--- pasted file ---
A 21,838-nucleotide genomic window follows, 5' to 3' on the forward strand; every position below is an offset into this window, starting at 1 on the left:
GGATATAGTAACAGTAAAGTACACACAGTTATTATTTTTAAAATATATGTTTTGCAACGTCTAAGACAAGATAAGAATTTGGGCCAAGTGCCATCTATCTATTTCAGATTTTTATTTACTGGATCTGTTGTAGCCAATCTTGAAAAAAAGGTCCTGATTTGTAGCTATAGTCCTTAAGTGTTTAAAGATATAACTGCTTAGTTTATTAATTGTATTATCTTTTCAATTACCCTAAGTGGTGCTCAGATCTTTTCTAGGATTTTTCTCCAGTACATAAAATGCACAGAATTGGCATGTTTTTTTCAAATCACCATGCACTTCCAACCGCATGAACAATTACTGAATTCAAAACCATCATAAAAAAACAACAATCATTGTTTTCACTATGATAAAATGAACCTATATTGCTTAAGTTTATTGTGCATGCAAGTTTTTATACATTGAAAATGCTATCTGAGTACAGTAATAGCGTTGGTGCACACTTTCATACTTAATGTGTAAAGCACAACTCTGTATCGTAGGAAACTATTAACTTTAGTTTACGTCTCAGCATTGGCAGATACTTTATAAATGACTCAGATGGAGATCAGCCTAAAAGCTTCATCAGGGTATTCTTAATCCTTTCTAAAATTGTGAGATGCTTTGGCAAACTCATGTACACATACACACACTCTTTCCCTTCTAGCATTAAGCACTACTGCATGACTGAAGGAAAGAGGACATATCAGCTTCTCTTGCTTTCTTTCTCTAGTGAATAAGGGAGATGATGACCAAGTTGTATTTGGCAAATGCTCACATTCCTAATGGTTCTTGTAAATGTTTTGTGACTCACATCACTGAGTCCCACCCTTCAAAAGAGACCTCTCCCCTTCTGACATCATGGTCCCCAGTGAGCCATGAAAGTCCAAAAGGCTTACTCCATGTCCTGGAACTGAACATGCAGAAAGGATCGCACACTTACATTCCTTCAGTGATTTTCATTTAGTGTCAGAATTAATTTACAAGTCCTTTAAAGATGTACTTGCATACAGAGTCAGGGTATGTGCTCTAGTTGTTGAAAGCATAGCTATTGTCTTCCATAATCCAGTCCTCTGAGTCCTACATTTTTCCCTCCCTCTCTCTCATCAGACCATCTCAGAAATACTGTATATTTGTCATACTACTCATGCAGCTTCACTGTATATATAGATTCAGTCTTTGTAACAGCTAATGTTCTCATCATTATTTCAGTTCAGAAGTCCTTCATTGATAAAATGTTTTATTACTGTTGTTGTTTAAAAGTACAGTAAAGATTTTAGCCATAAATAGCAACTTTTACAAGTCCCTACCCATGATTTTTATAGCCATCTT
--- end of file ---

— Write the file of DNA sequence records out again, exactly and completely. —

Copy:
A 21,838-nucleotide genomic window follows, 5' to 3' on the forward strand; every position below is an offset into this window, starting at 1 on the left:
GGATATAGTAACAGTAAAGTACACACAGTTATTATTTTTAAAATATATGTTTTGCAACGTCTAAGACAAGATAAGAATTTGGGCCAAGTGCCATCTATCTATTTCAGATTTTTATTTACTGGATCTGTTGTAGCCAATCTTGAAAAAAAGGTCCTGATTTGTAGCTATAGTCCTTAAGTGTTTAAAGATATAACTGCTTAGTTTATTAATTGTATTATCTTTTCAATTACCCTAAGTGGTGCTCAGATCTTTTCTAGGATTTTTCTCCAGTACATAAAATGCACAGAATTGGCATGTTTTTTTCAAATCACCATGCACTTCCAACCGCATGAACAATTACTGAATTCAAAACCATCATAAAAAAACAACAATCATTGTTTTCACTATGATAAAATGAACCTATATTGCTTAAGTTTATTGTGCATGCAAGTTTTTATACATTGAAAATGCTATCTGAGTACAGTAATAGCGTTGGTGCACACTTTCATACTTAATGTGTAAAGCACAACTCTGTATCGTAGGAAACTATTAACTTTAGTTTACGTCTCAGCATTGGCAGATACTTTATAAATGACTCAGATGGAGATCAGCCTAAAAGCTTCATCAGGGTATTCTTAATCCTTTCTAAAATTGTGAGATGCTTTGGCAAACTCATGTACACATACACACACTCTTTCCCTTCTAGCATTAAGCACTACTGCATGACTGAAGGAAAGAGGACATATCAGCTTCTCTTGCTTTCTTTCTCTAGTGAATAAGGGAGATGATGACCAAGTTGTATTTGGCAAATGCTCACATTCCTAATGGTTCTTGTAAATGTTTTGTGACTCACATCACTGAGTCCCACCCTTCAAAAGAGACCTCTCCCCTTCTGACATCATGGTCCCCAGTGAGCCATGAAAGTCCAAAAGGCTTACTCCATGTCCTGGAACTGAACATGCAGAAAGGATCGCACACTTACATTCCTTCAGTGATTTTCATTTAGTGTCAGAATTAATTTACAAGTCCTTTAAAGATGTACTTGCATACAGAGTCAGGGTATGTGCTCTAGTTGTTGAAAGCATAGCTATTGTCTTCCATAATCCAGTCCTCTGAGTCCTACATTTTTCCCTCCCTCTCTCTCATCAGACCATCTCAGAAATACTGTATATTTGTCATACTACTCATGCAGCTTCACTGTATATATAGATTCAGTCTTTGTAACAGCTAATGTTCTCATCATTATTTCAGTTCAGAAGTCCTTCATTGATAAAATGTTTTATTACTGTTGTTGTTTAAAAGTACAGTAAAGATTTTAGCCATAAATAGCAACTTTTACAAGTCCCTACCCATGATTTTTATAGCCATCTT